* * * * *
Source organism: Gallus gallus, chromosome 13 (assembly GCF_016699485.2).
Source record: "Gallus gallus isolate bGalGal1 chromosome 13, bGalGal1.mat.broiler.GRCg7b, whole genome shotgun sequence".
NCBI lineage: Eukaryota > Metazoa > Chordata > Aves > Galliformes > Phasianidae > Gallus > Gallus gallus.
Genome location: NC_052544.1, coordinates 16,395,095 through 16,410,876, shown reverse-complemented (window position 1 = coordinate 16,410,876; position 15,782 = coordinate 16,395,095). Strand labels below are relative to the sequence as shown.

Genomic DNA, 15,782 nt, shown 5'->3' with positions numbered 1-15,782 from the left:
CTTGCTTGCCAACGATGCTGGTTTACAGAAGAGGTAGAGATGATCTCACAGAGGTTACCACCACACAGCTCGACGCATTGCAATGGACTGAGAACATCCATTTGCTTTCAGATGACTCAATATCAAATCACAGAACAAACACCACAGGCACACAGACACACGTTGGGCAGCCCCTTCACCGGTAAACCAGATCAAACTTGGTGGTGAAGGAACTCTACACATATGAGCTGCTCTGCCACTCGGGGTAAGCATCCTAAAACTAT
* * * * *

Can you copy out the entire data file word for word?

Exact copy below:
Source organism: Gallus gallus, chromosome 13 (assembly GCF_016699485.2).
Source record: "Gallus gallus isolate bGalGal1 chromosome 13, bGalGal1.mat.broiler.GRCg7b, whole genome shotgun sequence".
NCBI lineage: Eukaryota > Metazoa > Chordata > Aves > Galliformes > Phasianidae > Gallus > Gallus gallus.
Genome location: NC_052544.1, coordinates 16,395,095 through 16,410,876, shown reverse-complemented (window position 1 = coordinate 16,410,876; position 15,782 = coordinate 16,395,095). Strand labels below are relative to the sequence as shown.

Genomic DNA, 15,782 nt, shown 5'->3' with positions numbered 1-15,782 from the left:
CTTGCTTGCCAACGATGCTGGTTTACAGAAGAGGTAGAGATGATCTCACAGAGGTTACCACCACACAGCTCGACGCATTGCAATGGACTGAGAACATCCATTTGCTTTCAGATGACTCAATATCAAATCACAGAACAAACACCACAGGCACACAGACACACGTTGGGCAGCCCCTTCACCGGTAAACCAGATCAAACTTGGTGGTGAAGGAACTCTACACATATGAGCTGCTCTGCCACTCGGGGTAAGCATCCTAAAACTAT